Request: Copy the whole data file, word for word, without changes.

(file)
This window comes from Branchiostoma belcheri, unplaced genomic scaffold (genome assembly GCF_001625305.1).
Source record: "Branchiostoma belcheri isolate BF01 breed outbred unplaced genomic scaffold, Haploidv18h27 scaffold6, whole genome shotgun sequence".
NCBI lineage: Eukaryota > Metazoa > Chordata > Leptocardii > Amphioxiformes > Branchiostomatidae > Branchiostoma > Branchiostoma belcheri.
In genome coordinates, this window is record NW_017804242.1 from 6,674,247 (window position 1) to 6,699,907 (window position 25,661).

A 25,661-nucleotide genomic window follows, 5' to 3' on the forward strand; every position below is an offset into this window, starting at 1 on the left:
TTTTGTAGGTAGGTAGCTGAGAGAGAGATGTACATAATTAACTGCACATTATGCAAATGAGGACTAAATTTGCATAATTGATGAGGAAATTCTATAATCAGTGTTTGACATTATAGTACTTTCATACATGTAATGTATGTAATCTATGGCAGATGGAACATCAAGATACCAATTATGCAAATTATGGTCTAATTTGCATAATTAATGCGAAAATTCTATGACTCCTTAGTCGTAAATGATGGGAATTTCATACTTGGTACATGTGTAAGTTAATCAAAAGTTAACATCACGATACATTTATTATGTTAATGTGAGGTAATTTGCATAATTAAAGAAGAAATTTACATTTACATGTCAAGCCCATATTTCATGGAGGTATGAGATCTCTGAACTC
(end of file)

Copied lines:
This window comes from Branchiostoma belcheri, unplaced genomic scaffold (genome assembly GCF_001625305.1).
Source record: "Branchiostoma belcheri isolate BF01 breed outbred unplaced genomic scaffold, Haploidv18h27 scaffold6, whole genome shotgun sequence".
NCBI lineage: Eukaryota > Metazoa > Chordata > Leptocardii > Amphioxiformes > Branchiostomatidae > Branchiostoma > Branchiostoma belcheri.
In genome coordinates, this window is record NW_017804242.1 from 6,674,247 (window position 1) to 6,699,907 (window position 25,661).

A 25,661-nucleotide genomic window follows, 5' to 3' on the forward strand; every position below is an offset into this window, starting at 1 on the left:
TTTTGTAGGTAGGTAGCTGAGAGAGAGATGTACATAATTAACTGCACATTATGCAAATGAGGACTAAATTTGCATAATTGATGAGGAAATTCTATAATCAGTGTTTGACATTATAGTACTTTCATACATGTAATGTATGTAATCTATGGCAGATGGAACATCAAGATACCAATTATGCAAATTATGGTCTAATTTGCATAATTAATGCGAAAATTCTATGACTCCTTAGTCGTAAATGATGGGAATTTCATACTTGGTACATGTGTAAGTTAATCAAAAGTTAACATCACGATACATTTATTATGTTAATGTGAGGTAATTTGCATAATTAAAGAAGAAATTTACATTTACATGTCAAGCCCATATTTCATGGAGGTATGAGATCTCTGAACTC